Reviews for Love & Leftovers

Booklist Reviews 2012 January #1
This debut novel in verse effectively captures the angsty life of 16-year-old Marcie Foster. After her father leaves her mother for a 27-year-old man, Marcie and her depressed mom move from Idaho to a family summer home in New Hampshire. Here Marcie falls for J. D., a boy who is an irresistible cross between Prince Harry (his hair) and David Beckham (his abs). Only problem: Linus, her emo-rocker boyfriend 2,000 miles away. Seven months later, Marcie moves back to Idaho with her father, confesses to Linus, and has to deal with the fallout. Marcie funnels her pain into writing poetry-- "there is no three strikes / when it comes to dating. / One heartbreak and that's it."--and her poems, which vary in form, are what compose this verse novel. While the subjects cover typical teenage problems, including breakups, friendships, and parental issues, Tregay adds depth with her ability, in just a few words, to palpably express both the emotions of love and the physical longings that go along with it. This first novel may make teenage readers' hearts beat a bit faster. Copyright 2012 Booklist Reviews.

Horn Book Guide Reviews 2012 Fall
Marcie's Dad comes out as gay, and she moves from Idaho to New Hampshire with her depressed mother. Missing her boyfriend and crew of friends nicknamed "the Leftovers," she struggles to acclimate (and remain faithful). She returns to Boise midyear, but everything is different--including her. The first-person verse narration wrought with satisfying angst makes Marcie's woes and joys palpable.

Kirkus Reviews 2011 October #1
A girl cheats on her boyfriend, regrets it and writes it all in poems in this new verse novel. Marcie moves to New Hampshire with her depressed and inattentive mother when her parents split. Her dad, it seems, is gay and has begun life with a new boyfriend. Marcie wants to return to Idaho and her friends, the "leftovers" in her high school, including her own boyfriend, musician Linus. Meanwhile, however, she meets drop-dead handsome J.D. and allows an innocent friendship with him to become a romance. When she does return to Idaho to live with her father, her relationships with both Linus and the other friends she left behind have changed. Tregay's choice to write in verse works well, her spare but effective language artfully evoking what otherwise might be a conventional high-school romance. Personalities stand out well, especially Marcie, Linus and J.D. Marcie's loneliness and guilt drive the story until its resolution. The father's completely accepted gay relationship, although mostly in the background, adds an element of interest. It all feels realistic and makes for an interesting, attractive novel. A verse novel with real depth to accompany all that white space. (Fiction. 12 & up) Copyright Kirkus 2011 Kirkus/BPI Communications.All rights reserved.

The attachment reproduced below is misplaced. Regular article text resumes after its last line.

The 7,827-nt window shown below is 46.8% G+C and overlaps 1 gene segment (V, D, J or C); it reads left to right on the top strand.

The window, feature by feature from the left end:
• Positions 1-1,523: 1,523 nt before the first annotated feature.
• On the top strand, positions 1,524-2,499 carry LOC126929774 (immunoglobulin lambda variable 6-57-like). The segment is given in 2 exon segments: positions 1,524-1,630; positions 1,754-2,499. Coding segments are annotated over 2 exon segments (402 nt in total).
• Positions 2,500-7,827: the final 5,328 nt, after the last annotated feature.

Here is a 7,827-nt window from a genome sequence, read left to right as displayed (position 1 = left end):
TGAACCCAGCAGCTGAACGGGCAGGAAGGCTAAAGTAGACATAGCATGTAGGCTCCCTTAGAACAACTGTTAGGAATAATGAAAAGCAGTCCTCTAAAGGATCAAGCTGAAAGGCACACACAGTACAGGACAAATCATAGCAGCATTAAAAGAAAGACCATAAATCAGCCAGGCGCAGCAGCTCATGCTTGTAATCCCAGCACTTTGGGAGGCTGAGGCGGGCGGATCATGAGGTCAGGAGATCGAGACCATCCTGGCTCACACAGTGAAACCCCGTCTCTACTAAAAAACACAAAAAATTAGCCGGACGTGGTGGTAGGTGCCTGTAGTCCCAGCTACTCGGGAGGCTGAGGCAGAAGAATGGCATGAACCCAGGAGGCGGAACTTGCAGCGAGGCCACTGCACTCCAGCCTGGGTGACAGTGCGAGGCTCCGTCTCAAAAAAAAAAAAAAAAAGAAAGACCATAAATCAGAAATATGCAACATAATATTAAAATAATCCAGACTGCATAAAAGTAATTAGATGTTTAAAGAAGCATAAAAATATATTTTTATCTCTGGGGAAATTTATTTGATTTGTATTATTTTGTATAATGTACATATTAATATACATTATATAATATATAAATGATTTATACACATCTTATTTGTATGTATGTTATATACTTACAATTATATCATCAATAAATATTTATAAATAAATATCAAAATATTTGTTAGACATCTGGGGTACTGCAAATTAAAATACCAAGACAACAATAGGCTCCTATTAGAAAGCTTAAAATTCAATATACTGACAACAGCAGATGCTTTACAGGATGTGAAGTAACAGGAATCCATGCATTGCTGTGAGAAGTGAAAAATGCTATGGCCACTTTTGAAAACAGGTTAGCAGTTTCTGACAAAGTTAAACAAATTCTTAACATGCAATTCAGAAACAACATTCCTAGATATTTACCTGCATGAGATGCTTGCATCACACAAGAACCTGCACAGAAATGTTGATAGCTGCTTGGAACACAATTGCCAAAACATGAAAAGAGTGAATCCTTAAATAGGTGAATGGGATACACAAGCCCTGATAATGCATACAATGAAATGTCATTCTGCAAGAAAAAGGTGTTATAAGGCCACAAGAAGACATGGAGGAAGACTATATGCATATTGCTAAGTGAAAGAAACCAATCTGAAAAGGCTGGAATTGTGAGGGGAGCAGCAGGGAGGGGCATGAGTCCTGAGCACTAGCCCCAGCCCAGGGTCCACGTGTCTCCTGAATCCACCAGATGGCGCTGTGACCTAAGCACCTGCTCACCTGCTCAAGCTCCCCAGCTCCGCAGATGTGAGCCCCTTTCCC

Publishers Weekly Reviews 2011 November #4

Poems, IM conversations, and emo love songs make up Tregay's emotionally turbulent debut novel in verse. Sophomore Marcie Foster unwillingly moves from Idaho to her mother's childhood home in New Hampshire after her father leaves her mother for a male bartender. Marcie is resentful until she realizes the move could be a chance to remake herself, escaping the image of a "Leftover" who doesn't fit in. When she begins a heated relationship with popular athlete J.D., cheating on Linus, her sensitive musician boyfriend back home, she questions her nonphysical relationship with Linus ("I wonder/ if my boyfriend is gay./ That would explain/ why he never once/ took off/ my/ clothes"). Seven months later Marcie returns to Idaho, and things are more confusing than ever. The formal variety of Tregay's poems creates an immediacy that should maintain readers' interest and sympathy for Marcie. With multiple shredded relationships and friendships, there's more than enough angst to go around, as Marcie rages against the decisions her parents have made, as well as her own. Ages 13-up. Agent: Upstart Crow Literary. (Jan.)

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School Library Journal Reviews 2012 January

Gr 8 Up--After bumping into her husband with his boyfriend at the grocery store, Marcie's mother decides to stay at the family's summer home in New Hampshire rather than return to Idaho with him. The teen's life is turned upside-down; she has to start over at a new school away from her friends, The Leftovers, and from her "emo-sensitive rocker" boyfriend. Things start looking up when she meets a good-looking jock who brings her breakfast and takes her to the homecoming dance. Then, when she seems to be settling in, her severely depressed mother thinks she will be better off in Boise, and Marcie is whisked back to her old life, where she comes to understand her father better and questions her relationship with her boyfriend. Told in verse, the story takes a realistic look at the emotional roller coaster that is first love. Marcie doesn't always make sensible decisions, and she hurts her boyfriend and alienates her friends, but her actions are believable. The Leftovers are an easily relatable crowd: a poetic rock-star wannabe, a manga-drawing tattooed best friend, a geeky swimmer, and a cheerful Girl Scout, to name a few. The author does a terrific job of keeping the plot moving by using poetry to her advantage. Reluctant readers will appreciate the brevity while poetic souls will appreciate the format.--Kimberly Castle-Alberts, Stark County District Library, Canton, OH

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